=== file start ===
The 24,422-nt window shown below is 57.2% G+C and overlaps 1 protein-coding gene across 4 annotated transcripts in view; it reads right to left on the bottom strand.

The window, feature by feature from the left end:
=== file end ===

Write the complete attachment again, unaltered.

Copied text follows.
The 24,422-nt window shown below is 57.2% G+C and overlaps 1 protein-coding gene across 4 annotated transcripts in view; it reads right to left on the bottom strand.

The window, feature by feature from the left end: